Given you don’t care about older values for a key, compaction is useful when you read a topic from the very beginning: You can see it as a performance optimization, where you can skip most outdated values.

As Jun Rao explains in the video, with a compacted topic you can combine the “consumer catchup mode” (realtime updates) with the “consumer bootstrap mode” (reading all existing keys) using the same listener, is just depends on whether you consume only the new updates or the whole topic from the beginning.

A compacted topic

total 33424
     992 Feb 27 04:56 00000188679.index
22711925 Feb 27 04:56 00000188679.log
    1488 Feb 27 04:56 00000188679.timeindex
    2072 Feb 27 05:56 00002639225.index
 1176762 Feb 27 05:56 00002639225.log
     102 Feb 27 04:56 00002639225.snapshot
    3120 Feb 27 05:56 00002639225.timeindex
    2456 Feb 27 06:56 00002641367.index
 1406491 Feb 27 06:56 00002641367.log
     102 Feb 27 05:56 00002641367.snapshot
    3696 Feb 27 06:56 00002641367.timeindex
    3736 Feb 27 07:56 00002643940.index
 2169167 Feb 27 07:56 00002643940.log
     102 Feb 27 06:56 00002643940.snapshot
    5616 Feb 27 07:56 00002643940.timeindex
10485760 Feb 27 13:56 00002647746.index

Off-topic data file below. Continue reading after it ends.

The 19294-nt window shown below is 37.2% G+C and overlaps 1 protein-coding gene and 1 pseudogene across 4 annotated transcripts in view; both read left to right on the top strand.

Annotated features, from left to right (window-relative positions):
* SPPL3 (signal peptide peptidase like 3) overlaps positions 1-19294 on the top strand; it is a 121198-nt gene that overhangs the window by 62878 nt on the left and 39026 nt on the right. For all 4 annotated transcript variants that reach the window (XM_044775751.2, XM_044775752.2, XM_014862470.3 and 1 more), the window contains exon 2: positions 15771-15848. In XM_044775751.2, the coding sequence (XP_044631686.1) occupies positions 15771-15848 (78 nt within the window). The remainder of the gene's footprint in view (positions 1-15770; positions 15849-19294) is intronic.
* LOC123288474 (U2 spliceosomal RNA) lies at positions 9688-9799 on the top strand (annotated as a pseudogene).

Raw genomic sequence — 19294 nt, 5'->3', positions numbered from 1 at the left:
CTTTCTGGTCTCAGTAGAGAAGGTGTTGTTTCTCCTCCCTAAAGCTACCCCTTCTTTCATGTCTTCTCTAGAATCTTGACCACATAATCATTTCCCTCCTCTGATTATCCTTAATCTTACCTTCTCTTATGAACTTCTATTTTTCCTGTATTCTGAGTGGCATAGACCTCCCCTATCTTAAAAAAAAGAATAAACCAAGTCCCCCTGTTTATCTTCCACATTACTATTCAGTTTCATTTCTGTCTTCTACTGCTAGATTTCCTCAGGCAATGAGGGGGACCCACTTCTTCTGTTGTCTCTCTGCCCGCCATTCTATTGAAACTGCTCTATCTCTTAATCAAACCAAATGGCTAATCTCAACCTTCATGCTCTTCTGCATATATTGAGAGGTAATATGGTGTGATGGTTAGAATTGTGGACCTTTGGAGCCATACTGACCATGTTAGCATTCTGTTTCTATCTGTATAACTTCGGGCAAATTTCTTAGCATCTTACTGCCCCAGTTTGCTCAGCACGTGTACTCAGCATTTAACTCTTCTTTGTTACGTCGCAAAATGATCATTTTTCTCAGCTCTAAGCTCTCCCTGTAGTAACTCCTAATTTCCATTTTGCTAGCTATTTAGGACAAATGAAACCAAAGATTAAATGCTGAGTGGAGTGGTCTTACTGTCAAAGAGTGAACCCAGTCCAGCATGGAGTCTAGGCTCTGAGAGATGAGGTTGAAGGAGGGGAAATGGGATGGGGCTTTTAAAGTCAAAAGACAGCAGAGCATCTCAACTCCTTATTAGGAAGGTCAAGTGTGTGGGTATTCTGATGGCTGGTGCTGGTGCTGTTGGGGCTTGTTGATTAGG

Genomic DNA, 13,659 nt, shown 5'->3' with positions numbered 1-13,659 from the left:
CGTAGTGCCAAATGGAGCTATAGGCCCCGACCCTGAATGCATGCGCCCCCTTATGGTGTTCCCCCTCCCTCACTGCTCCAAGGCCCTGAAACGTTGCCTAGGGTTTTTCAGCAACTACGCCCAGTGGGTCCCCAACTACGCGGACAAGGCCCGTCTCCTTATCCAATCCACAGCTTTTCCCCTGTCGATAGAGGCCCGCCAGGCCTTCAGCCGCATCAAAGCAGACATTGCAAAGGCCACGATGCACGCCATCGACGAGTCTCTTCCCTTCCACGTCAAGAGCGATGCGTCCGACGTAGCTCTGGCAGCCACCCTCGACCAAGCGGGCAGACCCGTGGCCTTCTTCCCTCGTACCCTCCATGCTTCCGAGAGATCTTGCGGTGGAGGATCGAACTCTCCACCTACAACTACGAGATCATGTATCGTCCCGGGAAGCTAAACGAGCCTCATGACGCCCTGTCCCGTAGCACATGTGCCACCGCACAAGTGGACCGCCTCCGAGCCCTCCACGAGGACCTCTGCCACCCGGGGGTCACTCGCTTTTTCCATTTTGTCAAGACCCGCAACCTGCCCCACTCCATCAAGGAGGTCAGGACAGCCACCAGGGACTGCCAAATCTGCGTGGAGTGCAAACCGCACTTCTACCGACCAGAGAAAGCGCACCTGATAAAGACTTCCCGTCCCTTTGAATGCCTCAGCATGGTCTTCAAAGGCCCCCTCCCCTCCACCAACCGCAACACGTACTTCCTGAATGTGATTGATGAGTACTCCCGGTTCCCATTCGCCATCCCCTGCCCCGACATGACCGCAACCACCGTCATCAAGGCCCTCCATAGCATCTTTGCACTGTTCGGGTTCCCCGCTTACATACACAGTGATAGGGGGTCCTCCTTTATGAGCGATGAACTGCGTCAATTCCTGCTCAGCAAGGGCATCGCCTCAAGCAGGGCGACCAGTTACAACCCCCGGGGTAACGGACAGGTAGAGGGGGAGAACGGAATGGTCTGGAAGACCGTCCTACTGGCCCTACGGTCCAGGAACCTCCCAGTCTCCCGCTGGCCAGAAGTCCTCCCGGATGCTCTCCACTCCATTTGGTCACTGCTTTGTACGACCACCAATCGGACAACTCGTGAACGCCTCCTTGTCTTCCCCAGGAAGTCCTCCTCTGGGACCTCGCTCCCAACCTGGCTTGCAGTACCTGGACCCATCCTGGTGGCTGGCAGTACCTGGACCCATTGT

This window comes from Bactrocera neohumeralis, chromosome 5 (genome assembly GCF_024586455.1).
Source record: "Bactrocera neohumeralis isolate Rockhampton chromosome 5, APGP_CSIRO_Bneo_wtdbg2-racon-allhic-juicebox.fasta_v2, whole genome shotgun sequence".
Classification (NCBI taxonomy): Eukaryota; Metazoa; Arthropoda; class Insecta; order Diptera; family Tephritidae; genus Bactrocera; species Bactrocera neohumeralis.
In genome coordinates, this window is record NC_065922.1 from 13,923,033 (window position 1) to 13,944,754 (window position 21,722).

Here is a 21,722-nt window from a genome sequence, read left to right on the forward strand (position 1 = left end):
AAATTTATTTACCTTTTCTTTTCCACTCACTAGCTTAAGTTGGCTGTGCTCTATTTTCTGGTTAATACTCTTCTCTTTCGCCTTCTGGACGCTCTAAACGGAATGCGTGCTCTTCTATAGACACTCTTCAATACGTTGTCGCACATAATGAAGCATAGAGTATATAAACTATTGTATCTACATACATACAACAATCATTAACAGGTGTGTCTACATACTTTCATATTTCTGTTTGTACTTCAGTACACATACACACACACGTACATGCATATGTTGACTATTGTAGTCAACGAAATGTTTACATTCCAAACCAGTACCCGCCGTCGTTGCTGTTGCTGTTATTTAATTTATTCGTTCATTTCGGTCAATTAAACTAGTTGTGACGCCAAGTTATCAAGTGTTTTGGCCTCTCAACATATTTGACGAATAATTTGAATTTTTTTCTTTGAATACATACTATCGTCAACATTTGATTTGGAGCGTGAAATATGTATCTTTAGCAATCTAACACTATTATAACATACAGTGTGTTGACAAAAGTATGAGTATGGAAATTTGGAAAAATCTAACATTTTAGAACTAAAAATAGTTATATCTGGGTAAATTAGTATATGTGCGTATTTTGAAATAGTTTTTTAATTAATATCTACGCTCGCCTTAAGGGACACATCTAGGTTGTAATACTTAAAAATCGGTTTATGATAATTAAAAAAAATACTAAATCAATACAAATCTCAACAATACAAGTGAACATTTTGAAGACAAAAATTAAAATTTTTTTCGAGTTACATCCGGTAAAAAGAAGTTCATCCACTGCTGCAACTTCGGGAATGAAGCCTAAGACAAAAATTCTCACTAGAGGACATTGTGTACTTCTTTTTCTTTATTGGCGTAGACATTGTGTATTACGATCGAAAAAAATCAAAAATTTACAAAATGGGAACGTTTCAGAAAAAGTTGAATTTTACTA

6589951 Feb 27 13:56 00002647746.log
     102 Feb 27 07:56 00002647746.snapshot
10485756 Feb 27 08:30 00002647746.timeindex
     102 Feb 27 08:30 00002649416.snapshot
     393 Feb 27 10:38 leader-epoch-checkpoint
      43 Jan 29 16:35 partition.metadata
total 35908

Let’s again focus at the *.log files

total 33424
22711925 Feb 27 04:56 00000188679.log          [inactive]
 1176762 Feb 27 05:56 00002639225.log          [inactive]
 1406491 Feb 27 06:56 00002641367.log          [inactive]
 2169167 Feb 27 07:56 00002643940.log          [inactive]
 6589951 Feb 27 13:56 00002647746.log          [active]

Here we use a configuration of

segment.bytes: 53687088 (~50 MB)
segment.ms: 3600000 (1 hour)
min.cleanable.dirty.ratio: 0.5 (the default)

The active segment is rolled every hour, so we have more and smaller segments as in the first example. This is on purpose, because we want compaction to happen early, and since the active segment is never compacted, we need to roll faster.

The last segment 00002647746 is the active segment, as we could tell by the growing size. It is obvious, that segments are rolled every hour. But why do we have four inactive segments, and which of them are already compacted?